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Understanding responses to environments for the Prisoner's Dilemma: A meta analysis, multidimensional optimisation and machine learning approach

Glynatsi, Nikoleta 2020. Understanding responses to environments for the Prisoner's Dilemma: A meta analysis, multidimensional optimisation and machine learning approach. PhD Thesis, Cardiff University.
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Abstract

This thesis investigates the behaviour that Iterated Prisoner’s Dilemma strategies should adopt as a response to different environments. The Iterated Prisoner’s Dilemma (IPD) is a particular topic of game theory that has attracted academic attention due to its applications in the understanding of the balance between cooperation and com petition in social and biological settings. This thesis uses a variety of mathematical and computational fields such as linear al gebra, research software engineering, data mining, network theory, natural language processing, data analysis, mathematical optimisation, resultant theory, markov mod elling, agent based simulation, heuristics and machine learning. The literature around the IPD has been exploring the performance of strategies in the game for years. The results of this thesis contribute to the discussion of successful performances using various novel approaches. Initially, this thesis evaluates the performance of 195 strategies in 45,600 computer tournaments. A large portion of the 195 strategies are drawn from the known and named strategies in the IPD literature, including many previous tournament winners. The 45,600 computer tournaments include tournament variations such as tournaments with noise, probabilistic match length, and both noise and probabilistic match length. This diversity of strategies and tournament types has resulted in the largest and most diverse collection of computer tournaments in the field. The impact of features on the performance of the 195 strategies is evaluated using modern machine learning and statistical techniques. The results reinforce the idea that there are properties associated with success, these are: be nice, be provocable and generous, be a little envious, be clever, and adapt to the environment. Secondly, this thesis explores well performed behaviour focused on a specific set of IPD strategies called memory-one, and specifically a subset of them that are considered extortionate. These strategies have gained much attention in the research field and have been acclaimed for their performance against single opponents. This thesis uses mathematical modelling to explore the best responses to a collection of memory-one strategies as a multidimensional non-linear optimisation problem, and the benefits of extortionate/manipulative behaviour. The results contribute to the discussion that behaving in an extortionate way is not the optimal play in the IPD, and provide evidence that memory-one strategies suffer from their limited memory in multi agent interactions and can be out performed by longer memory strategies. Following this, the thesis investigates best response strategies in the form of static sequences of moves. It introduces an evolutionary algorithm which can successfully identify best response sequences, and uses a list of 192 opponents to generate a large data set of best response sequences. This data set is then used to train a type of recurrent neural network called the long short-term memory network, which have not gained much attention in the literature. A number of long short-term memory networks are trained to predict the actions of the best response sequences. The trained networks are used to introduce a total of 24 new IPD strategies which were shown to successfully win standard tournaments. From this research the following conclusions are made: there is not a single best strategy in the IPD for varying environments, however, there are properties associated with the strategies’ success distinct to different environments. These properties reinforce and contradict well established results. They include being nice, opening with cooperation, being a little envious, being complex, adapting to the environment and using longer memory when possible.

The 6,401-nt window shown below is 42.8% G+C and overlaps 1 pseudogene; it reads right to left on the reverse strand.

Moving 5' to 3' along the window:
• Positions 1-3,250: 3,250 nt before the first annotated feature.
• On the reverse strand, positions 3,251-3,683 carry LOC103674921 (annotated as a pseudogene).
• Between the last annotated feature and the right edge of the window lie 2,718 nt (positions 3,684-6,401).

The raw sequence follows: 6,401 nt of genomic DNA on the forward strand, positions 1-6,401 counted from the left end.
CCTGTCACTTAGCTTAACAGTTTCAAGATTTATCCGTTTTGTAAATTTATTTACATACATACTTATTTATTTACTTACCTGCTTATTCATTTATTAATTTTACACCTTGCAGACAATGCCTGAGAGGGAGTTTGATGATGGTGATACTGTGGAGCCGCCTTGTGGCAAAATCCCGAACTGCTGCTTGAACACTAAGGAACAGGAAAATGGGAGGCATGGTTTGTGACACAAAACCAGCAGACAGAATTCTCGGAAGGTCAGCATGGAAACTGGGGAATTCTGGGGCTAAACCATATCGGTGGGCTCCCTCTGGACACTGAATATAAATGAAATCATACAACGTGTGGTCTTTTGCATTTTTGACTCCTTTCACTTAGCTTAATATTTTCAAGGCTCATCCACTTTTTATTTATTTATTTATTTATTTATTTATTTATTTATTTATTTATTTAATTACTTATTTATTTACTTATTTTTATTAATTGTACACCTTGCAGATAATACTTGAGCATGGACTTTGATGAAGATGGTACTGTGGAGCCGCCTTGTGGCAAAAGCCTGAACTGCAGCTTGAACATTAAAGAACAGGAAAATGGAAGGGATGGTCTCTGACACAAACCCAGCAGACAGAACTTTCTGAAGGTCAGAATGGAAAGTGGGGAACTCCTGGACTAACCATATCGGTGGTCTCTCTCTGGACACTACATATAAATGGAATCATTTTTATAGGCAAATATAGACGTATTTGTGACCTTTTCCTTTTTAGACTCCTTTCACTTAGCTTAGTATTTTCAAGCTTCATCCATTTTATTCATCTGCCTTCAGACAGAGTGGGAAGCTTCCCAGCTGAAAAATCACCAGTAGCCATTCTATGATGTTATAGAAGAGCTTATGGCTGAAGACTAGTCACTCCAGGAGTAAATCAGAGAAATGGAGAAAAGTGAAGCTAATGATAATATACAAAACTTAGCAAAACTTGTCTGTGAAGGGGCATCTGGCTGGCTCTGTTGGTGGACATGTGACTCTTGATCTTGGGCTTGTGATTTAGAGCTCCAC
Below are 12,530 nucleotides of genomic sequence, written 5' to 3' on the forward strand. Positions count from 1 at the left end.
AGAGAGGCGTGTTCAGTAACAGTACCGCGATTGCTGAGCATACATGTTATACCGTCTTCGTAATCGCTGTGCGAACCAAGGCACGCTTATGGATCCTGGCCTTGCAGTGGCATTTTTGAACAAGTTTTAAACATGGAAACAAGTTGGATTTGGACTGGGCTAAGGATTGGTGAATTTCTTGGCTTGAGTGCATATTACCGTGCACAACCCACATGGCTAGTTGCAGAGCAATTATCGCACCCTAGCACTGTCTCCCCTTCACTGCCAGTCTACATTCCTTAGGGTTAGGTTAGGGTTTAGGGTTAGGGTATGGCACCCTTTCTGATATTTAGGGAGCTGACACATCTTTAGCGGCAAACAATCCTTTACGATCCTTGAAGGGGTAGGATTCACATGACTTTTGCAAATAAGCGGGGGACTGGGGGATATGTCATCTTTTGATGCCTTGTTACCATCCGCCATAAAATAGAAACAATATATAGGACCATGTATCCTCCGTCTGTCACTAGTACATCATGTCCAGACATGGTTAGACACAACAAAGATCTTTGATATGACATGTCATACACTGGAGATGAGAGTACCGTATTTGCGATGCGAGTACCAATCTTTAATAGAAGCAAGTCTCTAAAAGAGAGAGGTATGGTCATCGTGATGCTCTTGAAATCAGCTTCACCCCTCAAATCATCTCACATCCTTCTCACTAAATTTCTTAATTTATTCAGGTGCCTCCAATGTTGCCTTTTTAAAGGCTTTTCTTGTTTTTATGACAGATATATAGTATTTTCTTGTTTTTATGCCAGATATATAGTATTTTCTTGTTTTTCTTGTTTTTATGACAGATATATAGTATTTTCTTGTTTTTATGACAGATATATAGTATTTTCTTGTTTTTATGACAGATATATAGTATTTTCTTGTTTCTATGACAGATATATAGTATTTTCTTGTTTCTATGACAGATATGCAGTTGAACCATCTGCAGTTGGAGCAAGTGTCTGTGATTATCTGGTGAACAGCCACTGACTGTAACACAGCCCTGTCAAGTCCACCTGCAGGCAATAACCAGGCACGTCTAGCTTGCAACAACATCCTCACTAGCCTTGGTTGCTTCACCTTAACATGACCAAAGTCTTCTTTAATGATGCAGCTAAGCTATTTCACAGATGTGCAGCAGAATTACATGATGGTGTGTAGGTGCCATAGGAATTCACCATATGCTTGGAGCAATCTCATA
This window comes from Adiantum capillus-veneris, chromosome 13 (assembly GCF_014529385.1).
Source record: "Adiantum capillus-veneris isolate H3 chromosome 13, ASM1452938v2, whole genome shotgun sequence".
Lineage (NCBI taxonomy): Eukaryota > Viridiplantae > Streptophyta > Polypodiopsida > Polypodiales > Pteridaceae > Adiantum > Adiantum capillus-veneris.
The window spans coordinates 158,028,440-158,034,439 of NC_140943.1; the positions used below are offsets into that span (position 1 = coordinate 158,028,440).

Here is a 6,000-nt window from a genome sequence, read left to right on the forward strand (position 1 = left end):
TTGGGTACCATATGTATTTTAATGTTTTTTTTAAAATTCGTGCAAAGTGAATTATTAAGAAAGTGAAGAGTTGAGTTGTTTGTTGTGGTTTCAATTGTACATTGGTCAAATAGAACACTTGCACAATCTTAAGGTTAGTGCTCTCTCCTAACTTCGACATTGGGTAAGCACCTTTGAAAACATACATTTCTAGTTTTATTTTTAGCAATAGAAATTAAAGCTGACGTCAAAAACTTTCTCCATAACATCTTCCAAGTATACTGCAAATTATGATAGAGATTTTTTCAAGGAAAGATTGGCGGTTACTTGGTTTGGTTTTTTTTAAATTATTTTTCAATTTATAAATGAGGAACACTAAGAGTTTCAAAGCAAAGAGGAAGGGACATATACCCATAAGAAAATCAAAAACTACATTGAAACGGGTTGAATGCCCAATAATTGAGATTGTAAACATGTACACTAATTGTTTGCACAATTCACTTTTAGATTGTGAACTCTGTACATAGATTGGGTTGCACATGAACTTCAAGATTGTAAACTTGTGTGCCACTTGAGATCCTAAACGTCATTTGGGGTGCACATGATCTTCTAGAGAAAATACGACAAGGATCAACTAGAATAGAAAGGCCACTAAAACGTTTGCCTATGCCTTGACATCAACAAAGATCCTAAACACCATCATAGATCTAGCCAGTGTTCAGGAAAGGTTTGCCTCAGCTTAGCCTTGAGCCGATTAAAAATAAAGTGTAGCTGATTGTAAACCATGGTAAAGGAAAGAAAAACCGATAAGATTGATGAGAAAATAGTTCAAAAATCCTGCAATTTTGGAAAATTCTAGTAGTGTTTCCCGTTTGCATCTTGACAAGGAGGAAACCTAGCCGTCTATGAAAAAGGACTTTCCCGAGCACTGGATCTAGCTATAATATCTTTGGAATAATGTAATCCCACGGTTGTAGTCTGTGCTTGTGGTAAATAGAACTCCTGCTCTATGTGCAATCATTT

Item Type: Thesis (PhD)
Date Type: Completion
Status: Unpublished
Schools: Mathematics
Subjects: Q Science > QA Mathematics
Funders: EPSRC
Date of First Compliant Deposit: 30 September 2020
Last Modified: 30 Sep 2020 11:34
URI: http://orca.cf.ac.uk/id/eprint/135221

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